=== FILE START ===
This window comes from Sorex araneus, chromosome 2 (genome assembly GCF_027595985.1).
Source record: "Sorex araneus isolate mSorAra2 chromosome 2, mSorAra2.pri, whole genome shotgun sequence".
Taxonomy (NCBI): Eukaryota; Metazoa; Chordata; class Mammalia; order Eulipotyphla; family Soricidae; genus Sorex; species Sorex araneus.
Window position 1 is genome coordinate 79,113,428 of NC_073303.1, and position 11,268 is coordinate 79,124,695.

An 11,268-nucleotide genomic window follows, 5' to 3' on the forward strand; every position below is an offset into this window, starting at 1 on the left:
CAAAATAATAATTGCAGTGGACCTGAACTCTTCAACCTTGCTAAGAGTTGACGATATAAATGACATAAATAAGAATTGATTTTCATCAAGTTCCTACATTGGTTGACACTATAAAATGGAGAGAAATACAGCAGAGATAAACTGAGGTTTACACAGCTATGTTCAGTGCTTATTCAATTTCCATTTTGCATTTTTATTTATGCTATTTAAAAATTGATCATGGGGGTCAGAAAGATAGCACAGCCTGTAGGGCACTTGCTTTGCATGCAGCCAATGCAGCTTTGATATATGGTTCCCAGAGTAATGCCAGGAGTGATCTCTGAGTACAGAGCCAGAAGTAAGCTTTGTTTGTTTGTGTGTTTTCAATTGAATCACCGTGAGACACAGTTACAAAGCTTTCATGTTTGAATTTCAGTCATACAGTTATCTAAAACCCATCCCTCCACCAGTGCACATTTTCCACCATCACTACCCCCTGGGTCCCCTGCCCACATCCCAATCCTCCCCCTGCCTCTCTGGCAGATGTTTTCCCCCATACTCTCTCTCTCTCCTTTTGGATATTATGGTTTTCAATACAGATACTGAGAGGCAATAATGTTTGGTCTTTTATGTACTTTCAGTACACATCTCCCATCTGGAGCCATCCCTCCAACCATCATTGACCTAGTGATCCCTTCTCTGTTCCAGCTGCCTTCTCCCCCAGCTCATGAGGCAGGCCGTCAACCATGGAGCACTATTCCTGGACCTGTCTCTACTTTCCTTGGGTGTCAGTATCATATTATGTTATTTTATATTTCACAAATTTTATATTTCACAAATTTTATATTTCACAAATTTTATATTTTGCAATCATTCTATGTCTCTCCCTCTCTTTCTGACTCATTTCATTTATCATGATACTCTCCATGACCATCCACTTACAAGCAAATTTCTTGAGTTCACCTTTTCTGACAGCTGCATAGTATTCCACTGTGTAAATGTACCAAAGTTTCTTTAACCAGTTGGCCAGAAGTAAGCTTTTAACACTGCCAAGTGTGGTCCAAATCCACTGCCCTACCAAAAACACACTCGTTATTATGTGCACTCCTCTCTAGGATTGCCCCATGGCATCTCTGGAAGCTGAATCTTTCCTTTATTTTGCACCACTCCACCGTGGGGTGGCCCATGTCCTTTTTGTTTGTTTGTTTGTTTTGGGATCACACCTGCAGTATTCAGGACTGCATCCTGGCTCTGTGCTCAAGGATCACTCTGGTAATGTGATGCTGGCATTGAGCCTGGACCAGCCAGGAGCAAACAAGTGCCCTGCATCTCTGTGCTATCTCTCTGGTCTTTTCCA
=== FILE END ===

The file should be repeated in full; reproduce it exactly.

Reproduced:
This window comes from Sorex araneus, chromosome 2 (genome assembly GCF_027595985.1).
Source record: "Sorex araneus isolate mSorAra2 chromosome 2, mSorAra2.pri, whole genome shotgun sequence".
Taxonomy (NCBI): Eukaryota; Metazoa; Chordata; class Mammalia; order Eulipotyphla; family Soricidae; genus Sorex; species Sorex araneus.
Window position 1 is genome coordinate 79,113,428 of NC_073303.1, and position 11,268 is coordinate 79,124,695.

An 11,268-nucleotide genomic window follows, 5' to 3' on the forward strand; every position below is an offset into this window, starting at 1 on the left:
CAAAATAATAATTGCAGTGGACCTGAACTCTTCAACCTTGCTAAGAGTTGACGATATAAATGACATAAATAAGAATTGATTTTCATCAAGTTCCTACATTGGTTGACACTATAAAATGGAGAGAAATACAGCAGAGATAAACTGAGGTTTACACAGCTATGTTCAGTGCTTATTCAATTTCCATTTTGCATTTTTATTTATGCTATTTAAAAATTGATCATGGGGGTCAGAAAGATAGCACAGCCTGTAGGGCACTTGCTTTGCATGCAGCCAATGCAGCTTTGATATATGGTTCCCAGAGTAATGCCAGGAGTGATCTCTGAGTACAGAGCCAGAAGTAAGCTTTGTTTGTTTGTGTGTTTTCAATTGAATCACCGTGAGACACAGTTACAAAGCTTTCATGTTTGAATTTCAGTCATACAGTTATCTAAAACCCATCCCTCCACCAGTGCACATTTTCCACCATCACTACCCCCTGGGTCCCCTGCCCACATCCCAATCCTCCCCCTGCCTCTCTGGCAGATGTTTTCCCCCATACTCTCTCTCTCTCCTTTTGGATATTATGGTTTTCAATACAGATACTGAGAGGCAATAATGTTTGGTCTTTTATGTACTTTCAGTACACATCTCCCATCTGGAGCCATCCCTCCAACCATCATTGACCTAGTGATCCCTTCTCTGTTCCAGCTGCCTTCTCCCCCAGCTCATGAGGCAGGCCGTCAACCATGGAGCACTATTCCTGGACCTGTCTCTACTTTCCTTGGGTGTCAGTATCATATTATGTTATTTTATATTTCACAAATTTTATATTTCACAAATTTTATATTTCACAAATTTTATATTTTGCAATCATTCTATGTCTCTCCCTCTCTTTCTGACTCATTTCATTTATCATGATACTCTCCATGACCATCCACTTACAAGCAAATTTCTTGAGTTCACCTTTTCTGACAGCTGCATAGTATTCCACTGTGTAAATGTACCAAAGTTTCTTTAACCAGTTGGCCAGAAGTAAGCTTTTAACACTGCCAAGTGTGGTCCAAATCCACTGCCCTACCAAAAACACACTCGTTATTATGTGCACTCCTCTCTAGGATTGCCCCATGGCATCTCTGGAAGCTGAATCTTTCCTTTATTTTGCACCACTCCACCGTGGGGTGGCCCATGTCCTTTTTGTTTGTTTGTTTGTTTTGGGATCACACCTGCAGTATTCAGGACTGCATCCTGGCTCTGTGCTCAAGGATCACTCTGGTAATGTGATGCTGGCATTGAGCCTGGACCAGCCAGGAGCAAACAAGTGCCCTGCATCTCTGTGCTATCTCTCTGGTCTTTTCCA